Ultimately, as an aspiring medical/dental student, you’re heading towards a career working in the NHS in most cases! Would you buy a ticket to a holiday destination without researching into it before? Nah. So why would you enter a life-long journey without having much idea of your destination!? Let’s take you on a bit of a whistle-stop tour. This sort of knowledge is a necessary foundation before you embark on any other sort of medical or dental school interview preparation! 😄
A brief history… 🏛️
The NHS was formed on the 5th July 1948, by the Minister of Health at the time, Aneurin Bevan, upong the long standing idea that good healthcare should be available for all. At the heart of this, were 3 core principles
- That healthcare must meet the needs of everyone
- Healthcare should be free at the point of delivery
- Healthcare provision should be based upon clinical need and not necessarily one’s ability to pay
This was a drastic change compared to the situation before, where the ability to access healthcare was based on an individual’s ability to pay. Only the most affluent could afford the highest quality of care, resulting in clear healthcare inequalities at the time. The introduction of such a system was a massive leap in reducing these healthcare inequalities, ensuring that everyone had access to free healthcare and was a major step towards improving life expectancy, pregnancy survival rates and overall public health.
Now, we’ve entered the 8th decade of the NHS! Although it has had an amazing impact, verily, nothing in this life is perfect. Going forward into the future, there’s plenty of challenges facing our healthcare system such as the ramifications of COVID, staff shortages, aging populations and more.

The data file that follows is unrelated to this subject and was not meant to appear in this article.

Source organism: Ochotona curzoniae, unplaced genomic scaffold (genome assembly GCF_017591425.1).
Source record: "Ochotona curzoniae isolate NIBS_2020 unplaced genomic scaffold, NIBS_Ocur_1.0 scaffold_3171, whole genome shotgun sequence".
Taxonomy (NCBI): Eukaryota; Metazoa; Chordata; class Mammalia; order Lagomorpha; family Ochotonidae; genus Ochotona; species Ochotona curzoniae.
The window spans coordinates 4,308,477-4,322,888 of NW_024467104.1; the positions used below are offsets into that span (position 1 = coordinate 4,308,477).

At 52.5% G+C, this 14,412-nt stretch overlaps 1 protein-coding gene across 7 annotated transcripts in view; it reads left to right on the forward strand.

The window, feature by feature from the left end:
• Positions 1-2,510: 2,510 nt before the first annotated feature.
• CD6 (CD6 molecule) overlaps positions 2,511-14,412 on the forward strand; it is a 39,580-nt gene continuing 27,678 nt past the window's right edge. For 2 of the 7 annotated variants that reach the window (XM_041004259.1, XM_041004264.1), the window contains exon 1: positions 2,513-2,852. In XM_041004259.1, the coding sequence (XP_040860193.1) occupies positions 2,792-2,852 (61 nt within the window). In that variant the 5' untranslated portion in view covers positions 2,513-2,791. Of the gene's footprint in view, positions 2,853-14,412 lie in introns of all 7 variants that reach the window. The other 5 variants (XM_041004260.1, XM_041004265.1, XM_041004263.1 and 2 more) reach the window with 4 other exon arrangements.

The structure… 🧱
The NHS is structured into 4 levels of care – have a think as to why they’re important!
- Primary care – this is everyone’s first point of call. The first level of the NHS that they access. Services coming under this include GP, community pharmacy, dental and optometry services.
- Secondary care – this is also referred to as ‘hospital and community care’ – these services give patients access to specialists and are often associated with specific systems, e.g. cardiology. Generally, they are accessed through referral by a GP.
- Tertiary care – these are services accessed through referral from secondary care services and are usually located in specialist hospitals. This type of care is highly specialised and often involves complex procedures and more advanced medical equipment such as neurosurgery.
- Quaternary care – this refers to extremely specialised care and is provided to those with very rare conditions. These services are often limited in number and cover both experimental medicine and uncommon diagnostic and surgical procedures.
The constitution… ⚖️
This is an official document that basically outlines the objectives of the NHS and describes the commitments towards the rights of patients, the public and staff. All services within the NHS operate under this constitution, and it’s designed to make sure that the NHS continues to meet needs.
All NHS staff, regardless of their role or position in the structure, must adhere to and demonstrate the following values as part of the constitution.
- Working together for patients
- Respect and dignity
- Commitment to quality of care
- Improving lives
- Everyone counts
There’s also seven core principles in the constitution
- Provision of a comprehensive service, available to all
- Access to NHS services is based on clinical need, not an individual’s ability to pay